Friday, July 21, 2006
computer scientists speak out on e-voting
After the 2000 US presidential election and its scads of hanging chads, election officials across the country began casting about for solutions. One proposal included getting rid of those pesky paper ballots altogether and going with electronic voting machines. It sounds good in theory, but as a friend of mine once said, "do that and we'll find out who hackers want to be president."
A group of computer science professors are joining the forces critical of electronic voting machines as they are currently deployed. Eugene H. Spafford, a computer science professor at Purdue University and chairman of the U.S. Public Policy Committee of the Association for Computing Machinery has expressed his concerns over the security of electronic voting machines used in the US. "As experts in computing, we have grave reservations about the safeguards in place with many of the computerized voting technologies being used," said Spafford in a letter to Rep. Vernon Ehlers (R-MI), chairman of the Committee on House Administration.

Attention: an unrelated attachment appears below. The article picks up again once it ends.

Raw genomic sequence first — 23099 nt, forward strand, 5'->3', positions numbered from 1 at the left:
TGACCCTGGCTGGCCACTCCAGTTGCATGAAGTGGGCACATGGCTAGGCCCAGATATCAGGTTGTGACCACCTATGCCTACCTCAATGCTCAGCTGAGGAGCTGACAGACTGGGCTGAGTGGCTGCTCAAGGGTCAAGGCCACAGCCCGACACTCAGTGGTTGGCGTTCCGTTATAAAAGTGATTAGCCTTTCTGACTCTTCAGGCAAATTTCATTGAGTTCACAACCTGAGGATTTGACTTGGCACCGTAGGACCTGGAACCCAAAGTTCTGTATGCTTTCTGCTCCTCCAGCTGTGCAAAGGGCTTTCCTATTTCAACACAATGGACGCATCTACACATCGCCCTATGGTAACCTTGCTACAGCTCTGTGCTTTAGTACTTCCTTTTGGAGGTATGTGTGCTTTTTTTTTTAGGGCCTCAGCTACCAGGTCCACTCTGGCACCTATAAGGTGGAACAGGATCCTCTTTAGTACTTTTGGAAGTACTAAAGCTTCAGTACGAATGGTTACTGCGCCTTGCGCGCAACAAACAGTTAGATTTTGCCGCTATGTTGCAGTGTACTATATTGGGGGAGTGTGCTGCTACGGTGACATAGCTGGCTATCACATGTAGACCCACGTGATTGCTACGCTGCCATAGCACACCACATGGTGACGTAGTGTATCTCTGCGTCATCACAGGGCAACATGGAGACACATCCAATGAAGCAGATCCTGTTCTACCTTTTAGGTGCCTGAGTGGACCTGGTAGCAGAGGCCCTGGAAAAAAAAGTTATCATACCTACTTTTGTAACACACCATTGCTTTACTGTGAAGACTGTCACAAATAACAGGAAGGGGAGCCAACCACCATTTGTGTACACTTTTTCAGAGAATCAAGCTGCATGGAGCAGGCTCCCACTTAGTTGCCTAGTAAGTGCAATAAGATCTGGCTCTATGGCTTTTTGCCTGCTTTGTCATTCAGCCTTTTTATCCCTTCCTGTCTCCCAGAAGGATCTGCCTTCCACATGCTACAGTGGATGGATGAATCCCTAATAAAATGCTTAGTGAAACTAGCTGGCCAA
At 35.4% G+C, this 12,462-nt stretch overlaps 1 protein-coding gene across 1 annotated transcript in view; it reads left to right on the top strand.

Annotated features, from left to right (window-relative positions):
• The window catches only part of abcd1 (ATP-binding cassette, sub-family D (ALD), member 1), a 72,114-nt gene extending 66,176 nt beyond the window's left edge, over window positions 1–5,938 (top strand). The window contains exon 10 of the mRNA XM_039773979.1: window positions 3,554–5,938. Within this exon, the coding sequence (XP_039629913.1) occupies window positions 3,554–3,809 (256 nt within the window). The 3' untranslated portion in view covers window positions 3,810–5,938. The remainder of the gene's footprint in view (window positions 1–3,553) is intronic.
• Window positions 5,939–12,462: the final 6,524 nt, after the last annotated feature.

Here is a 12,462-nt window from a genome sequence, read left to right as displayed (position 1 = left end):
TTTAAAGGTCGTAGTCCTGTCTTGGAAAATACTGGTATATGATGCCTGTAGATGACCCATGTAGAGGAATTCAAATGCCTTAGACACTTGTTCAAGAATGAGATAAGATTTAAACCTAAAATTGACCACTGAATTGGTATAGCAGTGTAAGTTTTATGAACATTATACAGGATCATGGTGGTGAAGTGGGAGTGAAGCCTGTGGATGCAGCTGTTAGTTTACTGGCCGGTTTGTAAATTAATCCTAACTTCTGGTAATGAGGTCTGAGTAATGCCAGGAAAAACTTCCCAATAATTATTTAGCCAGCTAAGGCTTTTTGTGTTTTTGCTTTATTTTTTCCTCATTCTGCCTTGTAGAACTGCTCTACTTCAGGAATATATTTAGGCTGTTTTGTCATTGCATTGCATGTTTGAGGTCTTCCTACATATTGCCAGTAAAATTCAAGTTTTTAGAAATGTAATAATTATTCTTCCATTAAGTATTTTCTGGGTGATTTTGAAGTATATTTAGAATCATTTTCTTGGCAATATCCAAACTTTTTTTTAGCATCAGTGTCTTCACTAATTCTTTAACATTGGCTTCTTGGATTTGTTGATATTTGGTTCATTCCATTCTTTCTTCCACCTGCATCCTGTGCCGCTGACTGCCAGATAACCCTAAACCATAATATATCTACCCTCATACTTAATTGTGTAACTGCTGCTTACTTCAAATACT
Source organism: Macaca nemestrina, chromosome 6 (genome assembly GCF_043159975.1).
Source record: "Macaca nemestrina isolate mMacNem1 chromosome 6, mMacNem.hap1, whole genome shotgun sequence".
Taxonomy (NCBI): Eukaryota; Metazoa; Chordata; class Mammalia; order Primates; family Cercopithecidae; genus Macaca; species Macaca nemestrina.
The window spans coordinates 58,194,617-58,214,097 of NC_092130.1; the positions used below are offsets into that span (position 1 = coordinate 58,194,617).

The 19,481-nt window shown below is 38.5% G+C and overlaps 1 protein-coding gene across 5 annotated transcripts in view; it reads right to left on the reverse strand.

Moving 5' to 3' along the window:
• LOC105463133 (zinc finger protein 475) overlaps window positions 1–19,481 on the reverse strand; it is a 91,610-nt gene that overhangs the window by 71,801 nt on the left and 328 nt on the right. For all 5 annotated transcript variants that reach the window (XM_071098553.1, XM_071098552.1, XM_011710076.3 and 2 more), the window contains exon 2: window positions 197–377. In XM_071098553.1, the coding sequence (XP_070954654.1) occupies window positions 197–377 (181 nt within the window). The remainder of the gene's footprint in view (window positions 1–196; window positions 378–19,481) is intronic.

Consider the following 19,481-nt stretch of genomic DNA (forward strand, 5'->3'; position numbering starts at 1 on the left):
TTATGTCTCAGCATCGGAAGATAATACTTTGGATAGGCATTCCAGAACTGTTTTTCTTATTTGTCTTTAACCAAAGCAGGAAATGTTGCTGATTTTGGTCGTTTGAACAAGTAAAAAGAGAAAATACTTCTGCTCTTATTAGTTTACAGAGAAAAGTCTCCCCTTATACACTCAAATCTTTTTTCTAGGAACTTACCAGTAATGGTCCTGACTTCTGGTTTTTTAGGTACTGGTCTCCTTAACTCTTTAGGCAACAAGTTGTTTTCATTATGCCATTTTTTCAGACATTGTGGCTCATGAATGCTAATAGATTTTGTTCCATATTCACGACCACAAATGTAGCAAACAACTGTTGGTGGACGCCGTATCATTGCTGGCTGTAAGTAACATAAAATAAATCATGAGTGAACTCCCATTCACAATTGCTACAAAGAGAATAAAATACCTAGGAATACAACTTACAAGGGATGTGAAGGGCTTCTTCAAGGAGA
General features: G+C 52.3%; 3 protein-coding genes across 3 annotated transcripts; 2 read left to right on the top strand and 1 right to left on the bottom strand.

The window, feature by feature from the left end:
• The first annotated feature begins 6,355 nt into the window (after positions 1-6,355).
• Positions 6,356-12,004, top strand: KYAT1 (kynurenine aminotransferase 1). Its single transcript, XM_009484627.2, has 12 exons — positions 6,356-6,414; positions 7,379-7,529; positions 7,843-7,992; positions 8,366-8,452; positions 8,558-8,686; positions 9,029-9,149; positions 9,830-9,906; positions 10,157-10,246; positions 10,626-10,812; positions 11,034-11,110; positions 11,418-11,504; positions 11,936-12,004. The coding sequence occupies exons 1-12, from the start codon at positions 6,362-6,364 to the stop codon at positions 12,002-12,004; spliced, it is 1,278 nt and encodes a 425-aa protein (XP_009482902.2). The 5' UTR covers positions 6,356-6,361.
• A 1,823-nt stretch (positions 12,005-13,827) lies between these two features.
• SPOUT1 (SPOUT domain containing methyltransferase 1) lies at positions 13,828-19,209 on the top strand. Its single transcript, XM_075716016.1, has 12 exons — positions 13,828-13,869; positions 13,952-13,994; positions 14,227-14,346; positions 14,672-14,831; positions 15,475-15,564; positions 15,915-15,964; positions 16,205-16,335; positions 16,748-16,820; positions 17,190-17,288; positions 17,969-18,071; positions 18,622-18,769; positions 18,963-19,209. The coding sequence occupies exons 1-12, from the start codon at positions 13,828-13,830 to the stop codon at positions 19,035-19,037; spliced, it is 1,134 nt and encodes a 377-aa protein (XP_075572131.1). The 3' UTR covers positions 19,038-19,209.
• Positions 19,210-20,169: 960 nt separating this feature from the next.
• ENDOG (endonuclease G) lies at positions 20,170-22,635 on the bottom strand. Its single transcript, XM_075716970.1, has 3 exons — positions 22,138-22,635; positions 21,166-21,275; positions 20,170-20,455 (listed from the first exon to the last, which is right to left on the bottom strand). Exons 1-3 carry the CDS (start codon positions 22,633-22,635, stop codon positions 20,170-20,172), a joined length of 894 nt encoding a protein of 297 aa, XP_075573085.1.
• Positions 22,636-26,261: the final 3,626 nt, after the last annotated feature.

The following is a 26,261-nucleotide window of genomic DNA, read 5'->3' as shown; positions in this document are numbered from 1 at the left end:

Ars Technica - Computer scientists weigh in on e-voting - July 20, 2006